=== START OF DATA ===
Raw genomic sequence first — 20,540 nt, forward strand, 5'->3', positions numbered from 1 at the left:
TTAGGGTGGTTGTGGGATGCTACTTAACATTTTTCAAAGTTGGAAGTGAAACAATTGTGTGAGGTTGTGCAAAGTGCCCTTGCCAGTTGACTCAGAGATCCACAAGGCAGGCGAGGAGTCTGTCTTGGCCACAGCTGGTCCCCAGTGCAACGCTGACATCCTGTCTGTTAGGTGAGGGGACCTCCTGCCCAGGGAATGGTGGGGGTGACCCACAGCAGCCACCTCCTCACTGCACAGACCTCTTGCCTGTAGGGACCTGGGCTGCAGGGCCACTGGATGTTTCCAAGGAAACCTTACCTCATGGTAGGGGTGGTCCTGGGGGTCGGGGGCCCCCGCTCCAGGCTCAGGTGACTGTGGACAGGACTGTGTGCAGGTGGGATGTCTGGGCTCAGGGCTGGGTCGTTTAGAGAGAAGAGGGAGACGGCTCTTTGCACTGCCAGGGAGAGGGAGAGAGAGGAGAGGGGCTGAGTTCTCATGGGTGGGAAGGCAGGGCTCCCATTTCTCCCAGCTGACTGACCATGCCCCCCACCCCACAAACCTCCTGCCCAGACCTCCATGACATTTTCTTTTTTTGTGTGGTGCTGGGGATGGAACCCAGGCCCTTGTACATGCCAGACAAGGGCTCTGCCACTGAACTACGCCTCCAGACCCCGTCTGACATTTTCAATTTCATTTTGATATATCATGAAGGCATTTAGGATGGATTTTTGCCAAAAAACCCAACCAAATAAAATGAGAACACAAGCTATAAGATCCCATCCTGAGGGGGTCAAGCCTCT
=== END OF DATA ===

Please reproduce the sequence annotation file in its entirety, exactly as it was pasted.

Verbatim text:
Raw genomic sequence first — 20,540 nt, forward strand, 5'->3', positions numbered from 1 at the left:
TTAGGGTGGTTGTGGGATGCTACTTAACATTTTTCAAAGTTGGAAGTGAAACAATTGTGTGAGGTTGTGCAAAGTGCCCTTGCCAGTTGACTCAGAGATCCACAAGGCAGGCGAGGAGTCTGTCTTGGCCACAGCTGGTCCCCAGTGCAACGCTGACATCCTGTCTGTTAGGTGAGGGGACCTCCTGCCCAGGGAATGGTGGGGGTGACCCACAGCAGCCACCTCCTCACTGCACAGACCTCTTGCCTGTAGGGACCTGGGCTGCAGGGCCACTGGATGTTTCCAAGGAAACCTTACCTCATGGTAGGGGTGGTCCTGGGGGTCGGGGGCCCCCGCTCCAGGCTCAGGTGACTGTGGACAGGACTGTGTGCAGGTGGGATGTCTGGGCTCAGGGCTGGGTCGTTTAGAGAGAAGAGGGAGACGGCTCTTTGCACTGCCAGGGAGAGGGAGAGAGAGGAGAGGGGCTGAGTTCTCATGGGTGGGAAGGCAGGGCTCCCATTTCTCCCAGCTGACTGACCATGCCCCCCACCCCACAAACCTCCTGCCCAGACCTCCATGACATTTTCTTTTTTTGTGTGGTGCTGGGGATGGAACCCAGGCCCTTGTACATGCCAGACAAGGGCTCTGCCACTGAACTACGCCTCCAGACCCCGTCTGACATTTTCAATTTCATTTTGATATATCATGAAGGCATTTAGGATGGATTTTTGCCAAAAAACCCAACCAAATAAAATGAGAACACAAGCTATAAGATCCCATCCTGAGGGGGTCAAGCCTCT